“King of New York”
“A View to a Kill”
“Nick of Time”
“Things to Do in Denver When You're Dead”
“Romance & Cigarettes”
“Balls of Fury”
“At Close Range”
“The Prophecy 3: The Ascent”
“The Stepford Wives”
“Wayne's World 2”
“Pennies from Heaven”
It all comes down to "Hey girl" vs "Hey queen!"
While millennials and Gen Zer’s often get lumped together as the “young group,” they are certainly not the same. (Although, it is kind of hard to tell with all the Y2K fashion floating around.)
But speaking as a millennial, we definitely have different approaches to life, a lot of which seems to come down to a sense of self-assuredness. That goes for shopping, socializing, self expression…and even going to the hair salon, apparently.
Alexis Rex (@rex.artistry), hairstylist and owner of Rex Artistry Salon in Maryland, gave a brilliant (and hilarious) demonstration of some key personality differences between her millennial clients and her Gen Z clients in a now viral TikTok video.
First, Rex played her Millennial Customer.
Millennial Customer gently knocks on the door and immediately expresses her gratitude. “Hey girl! So good to see you! So excited!”
But at the same time, Millennial Customer wants in no way to be an inconvenience, so she immediately comes back with, “Where should I put my purse? It's okay, I'm just going to shove it in my own personal space so it's not in your way. At all."
Never one to demand attention, Millennial Customer wants a very subtle hair color change. Really, "it shouldn't even look like I got my hair done.” Not “super bold,” not “in your face.”
Then after flooding the hair stylist with compliments, Millennial Customer (ever wanting to be a good student) will ask a bunch of follow-up questions about how to maintain the style.
@rexartistry Millennial V Gen Z getting their hair done #hairstylist#hairstylisthumor♬ original sound - Alexis Rex
Then, Rex played her Gen Z Customer.
Gen Z Customer bolts through the door with a “Hey queen!” like a hurricane (who has time to knock?!) and is ready to plop her stuff down anywhere. Unlike her millennial counterpart, Gen Z Customer is perfectly fine to take up space unapologetically and even show up with hair that “hasn’t been brushed in a month.”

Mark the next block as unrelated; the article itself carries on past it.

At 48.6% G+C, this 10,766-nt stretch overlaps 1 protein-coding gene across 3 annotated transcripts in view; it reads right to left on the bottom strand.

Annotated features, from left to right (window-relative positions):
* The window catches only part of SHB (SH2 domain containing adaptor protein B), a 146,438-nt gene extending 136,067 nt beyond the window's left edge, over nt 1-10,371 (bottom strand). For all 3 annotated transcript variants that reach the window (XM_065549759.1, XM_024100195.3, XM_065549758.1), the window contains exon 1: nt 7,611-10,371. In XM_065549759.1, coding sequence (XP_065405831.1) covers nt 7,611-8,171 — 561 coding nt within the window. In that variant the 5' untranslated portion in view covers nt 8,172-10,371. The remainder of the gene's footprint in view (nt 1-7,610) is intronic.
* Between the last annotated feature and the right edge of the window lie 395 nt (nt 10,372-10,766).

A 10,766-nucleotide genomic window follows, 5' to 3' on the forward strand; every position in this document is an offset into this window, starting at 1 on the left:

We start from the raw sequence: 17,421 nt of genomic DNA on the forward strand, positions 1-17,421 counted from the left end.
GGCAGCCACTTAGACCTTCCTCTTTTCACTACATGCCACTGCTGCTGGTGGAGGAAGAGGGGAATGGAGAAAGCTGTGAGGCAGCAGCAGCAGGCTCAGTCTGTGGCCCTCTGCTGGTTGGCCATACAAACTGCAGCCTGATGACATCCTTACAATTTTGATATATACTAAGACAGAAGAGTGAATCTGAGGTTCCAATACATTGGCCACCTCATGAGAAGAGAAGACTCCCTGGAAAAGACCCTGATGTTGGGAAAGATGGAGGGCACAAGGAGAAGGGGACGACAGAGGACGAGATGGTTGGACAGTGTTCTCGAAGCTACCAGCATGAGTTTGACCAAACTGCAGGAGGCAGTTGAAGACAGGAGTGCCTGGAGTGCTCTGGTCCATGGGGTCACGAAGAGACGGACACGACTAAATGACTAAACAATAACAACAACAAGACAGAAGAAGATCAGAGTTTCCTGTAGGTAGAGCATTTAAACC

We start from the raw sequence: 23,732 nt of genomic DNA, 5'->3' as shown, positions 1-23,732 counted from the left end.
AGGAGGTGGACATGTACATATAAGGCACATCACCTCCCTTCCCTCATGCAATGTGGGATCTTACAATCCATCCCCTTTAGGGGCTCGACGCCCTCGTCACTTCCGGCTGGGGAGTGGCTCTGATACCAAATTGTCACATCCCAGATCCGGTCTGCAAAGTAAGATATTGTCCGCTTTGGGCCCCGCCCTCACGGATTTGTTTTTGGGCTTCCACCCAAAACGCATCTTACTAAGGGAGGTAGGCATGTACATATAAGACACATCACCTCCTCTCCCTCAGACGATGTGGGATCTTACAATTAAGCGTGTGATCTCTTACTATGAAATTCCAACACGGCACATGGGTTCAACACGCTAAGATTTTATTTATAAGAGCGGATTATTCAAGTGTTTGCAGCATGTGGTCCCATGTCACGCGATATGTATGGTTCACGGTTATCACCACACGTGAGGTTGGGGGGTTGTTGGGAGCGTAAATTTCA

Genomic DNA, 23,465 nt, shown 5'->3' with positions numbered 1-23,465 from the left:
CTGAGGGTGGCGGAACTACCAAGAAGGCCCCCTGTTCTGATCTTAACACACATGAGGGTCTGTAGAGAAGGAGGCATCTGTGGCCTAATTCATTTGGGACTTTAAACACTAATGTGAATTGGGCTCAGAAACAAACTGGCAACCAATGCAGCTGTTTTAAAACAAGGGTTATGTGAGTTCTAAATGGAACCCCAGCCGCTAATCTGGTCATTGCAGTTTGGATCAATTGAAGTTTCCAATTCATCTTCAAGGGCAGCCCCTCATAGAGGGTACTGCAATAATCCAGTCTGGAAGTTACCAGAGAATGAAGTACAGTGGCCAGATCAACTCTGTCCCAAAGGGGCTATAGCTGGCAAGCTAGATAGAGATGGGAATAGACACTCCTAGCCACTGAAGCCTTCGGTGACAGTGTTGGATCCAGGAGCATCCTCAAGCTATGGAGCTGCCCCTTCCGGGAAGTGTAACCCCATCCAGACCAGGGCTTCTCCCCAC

Gen Z Customer also knows exactly what she wants, and it’s anything but subtle. “I wanna do like in-your-face, bold contrast…I wanna look like a different f**king person. Let’s do it.”
Gen Z Customer has a different approach to complementing her hairstylist: “Oh my god! F**king Queen! You did that! God I love you.”
No further questions. Gen Z Customer already knows her brand of hair care products, and it’s “Olaplex. All Olaplex.”
Rex’s post quickly racked up 8.6 million views, generating literally thousands of comments discussing how spot on her imitations were.
Millennials in particular chimed in, many of whom couldn’t help but applaud its accuracy of depicting how millennials seem to constantly be apologizing for simply existing.
“I’m a millennial and once I missed the armhole for a sec when putting the cape on. I was convinced I had ruined the appointment,” wrote one person.
Another added, ‘I’m sorry for my hair. I’m sorry my hair takes so long. I’m sorry I had to move my head, omg I’m sorry. You offered me a drink? I will say yes. And then sorry.”
Many were also quick to applaud how Gen Zer’s seemed to have no issues in this arena.
“Gen Z just fully owning the ability to take up space,” one person commented.
"As a millennial I love Gen Z so much. They’re so free to be themselves and so open,” wrote another.
While there may be differences between generations, we can all learn something from one another. And we all enjoy getting our hair did.
By the way, Rex didn’t leave out her Gen X or Boomer clients. She has plenty videos of her imitating them, as well as some nifty style predictions on her TikTok, found here.
This article originally appeared on 2.23.23
Lucy Huber was confronted by the Costco cake brigade when she posted about the antiquated way you have to order.